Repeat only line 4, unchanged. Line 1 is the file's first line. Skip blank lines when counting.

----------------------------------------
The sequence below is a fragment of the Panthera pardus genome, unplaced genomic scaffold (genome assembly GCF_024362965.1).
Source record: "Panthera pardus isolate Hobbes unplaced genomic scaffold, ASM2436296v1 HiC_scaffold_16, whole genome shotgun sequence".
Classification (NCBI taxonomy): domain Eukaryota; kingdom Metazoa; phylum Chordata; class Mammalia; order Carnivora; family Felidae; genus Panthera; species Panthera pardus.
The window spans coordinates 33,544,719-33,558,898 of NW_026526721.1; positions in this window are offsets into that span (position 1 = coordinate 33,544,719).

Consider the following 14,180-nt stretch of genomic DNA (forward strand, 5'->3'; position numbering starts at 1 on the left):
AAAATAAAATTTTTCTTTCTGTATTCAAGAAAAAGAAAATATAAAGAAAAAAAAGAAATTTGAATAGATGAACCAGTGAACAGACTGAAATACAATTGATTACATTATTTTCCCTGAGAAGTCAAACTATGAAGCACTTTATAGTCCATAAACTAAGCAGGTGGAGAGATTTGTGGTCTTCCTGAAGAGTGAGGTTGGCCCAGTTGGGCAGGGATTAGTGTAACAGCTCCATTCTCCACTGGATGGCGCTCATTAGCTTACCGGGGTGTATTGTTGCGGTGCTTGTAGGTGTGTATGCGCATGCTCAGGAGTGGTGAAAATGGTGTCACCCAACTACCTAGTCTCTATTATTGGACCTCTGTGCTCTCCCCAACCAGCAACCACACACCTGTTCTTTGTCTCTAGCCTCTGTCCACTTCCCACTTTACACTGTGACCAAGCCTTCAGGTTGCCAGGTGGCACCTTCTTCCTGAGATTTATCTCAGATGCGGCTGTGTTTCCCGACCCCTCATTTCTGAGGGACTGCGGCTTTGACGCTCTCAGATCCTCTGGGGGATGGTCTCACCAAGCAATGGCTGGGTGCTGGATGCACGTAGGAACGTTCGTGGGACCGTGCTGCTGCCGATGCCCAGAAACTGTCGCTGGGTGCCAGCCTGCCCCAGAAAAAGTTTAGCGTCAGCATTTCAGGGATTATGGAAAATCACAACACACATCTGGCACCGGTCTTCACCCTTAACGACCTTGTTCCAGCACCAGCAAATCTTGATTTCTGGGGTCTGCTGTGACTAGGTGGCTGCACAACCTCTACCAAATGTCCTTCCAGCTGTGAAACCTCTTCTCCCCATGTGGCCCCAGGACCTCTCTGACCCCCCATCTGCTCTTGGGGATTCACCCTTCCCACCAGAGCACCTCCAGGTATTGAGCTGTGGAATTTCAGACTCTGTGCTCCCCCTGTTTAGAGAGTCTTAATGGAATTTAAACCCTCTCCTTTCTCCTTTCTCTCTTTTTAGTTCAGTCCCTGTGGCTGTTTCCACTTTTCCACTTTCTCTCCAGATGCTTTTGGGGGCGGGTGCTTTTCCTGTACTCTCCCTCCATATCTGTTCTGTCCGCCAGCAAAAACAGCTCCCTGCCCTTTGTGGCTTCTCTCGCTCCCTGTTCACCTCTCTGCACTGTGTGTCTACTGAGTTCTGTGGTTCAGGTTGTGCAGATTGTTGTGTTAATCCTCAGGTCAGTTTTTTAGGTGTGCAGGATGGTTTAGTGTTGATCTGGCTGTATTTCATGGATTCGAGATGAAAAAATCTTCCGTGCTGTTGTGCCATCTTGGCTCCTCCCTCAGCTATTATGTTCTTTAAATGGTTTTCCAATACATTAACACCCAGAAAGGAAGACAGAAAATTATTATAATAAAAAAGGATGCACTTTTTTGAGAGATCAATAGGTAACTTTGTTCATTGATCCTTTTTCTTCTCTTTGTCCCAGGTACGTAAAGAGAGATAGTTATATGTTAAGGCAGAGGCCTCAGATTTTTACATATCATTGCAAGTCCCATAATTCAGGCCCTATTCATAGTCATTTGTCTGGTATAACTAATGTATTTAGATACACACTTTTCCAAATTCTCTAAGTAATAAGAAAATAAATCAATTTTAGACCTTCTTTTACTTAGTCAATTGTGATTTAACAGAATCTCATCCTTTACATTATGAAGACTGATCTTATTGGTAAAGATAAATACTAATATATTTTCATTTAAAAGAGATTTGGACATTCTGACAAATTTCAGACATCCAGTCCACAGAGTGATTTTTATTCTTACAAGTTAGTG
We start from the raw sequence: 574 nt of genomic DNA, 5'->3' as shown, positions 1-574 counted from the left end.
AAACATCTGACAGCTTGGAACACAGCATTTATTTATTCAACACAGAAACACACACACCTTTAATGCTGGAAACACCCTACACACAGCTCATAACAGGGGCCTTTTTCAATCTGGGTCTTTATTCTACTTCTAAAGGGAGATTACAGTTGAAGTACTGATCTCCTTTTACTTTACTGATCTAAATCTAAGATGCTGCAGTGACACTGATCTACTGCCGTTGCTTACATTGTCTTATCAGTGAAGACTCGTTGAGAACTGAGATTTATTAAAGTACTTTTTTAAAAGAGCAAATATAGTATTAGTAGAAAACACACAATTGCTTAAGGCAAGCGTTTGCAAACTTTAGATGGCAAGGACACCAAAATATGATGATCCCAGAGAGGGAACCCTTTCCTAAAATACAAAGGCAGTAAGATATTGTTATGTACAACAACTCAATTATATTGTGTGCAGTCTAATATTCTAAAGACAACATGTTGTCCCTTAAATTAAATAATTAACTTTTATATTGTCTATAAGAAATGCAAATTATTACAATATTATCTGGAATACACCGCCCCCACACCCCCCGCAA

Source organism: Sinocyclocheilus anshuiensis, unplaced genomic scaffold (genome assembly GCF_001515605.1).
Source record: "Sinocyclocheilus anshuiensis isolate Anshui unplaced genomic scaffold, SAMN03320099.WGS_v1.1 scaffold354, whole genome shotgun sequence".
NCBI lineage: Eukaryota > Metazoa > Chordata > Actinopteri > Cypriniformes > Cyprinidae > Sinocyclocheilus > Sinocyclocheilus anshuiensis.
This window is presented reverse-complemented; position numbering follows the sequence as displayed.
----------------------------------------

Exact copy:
The window spans coordinates 33,544,719-33,558,898 of NW_026526721.1; positions in this window are offsets into that span (position 1 = coordinate 33,544,719).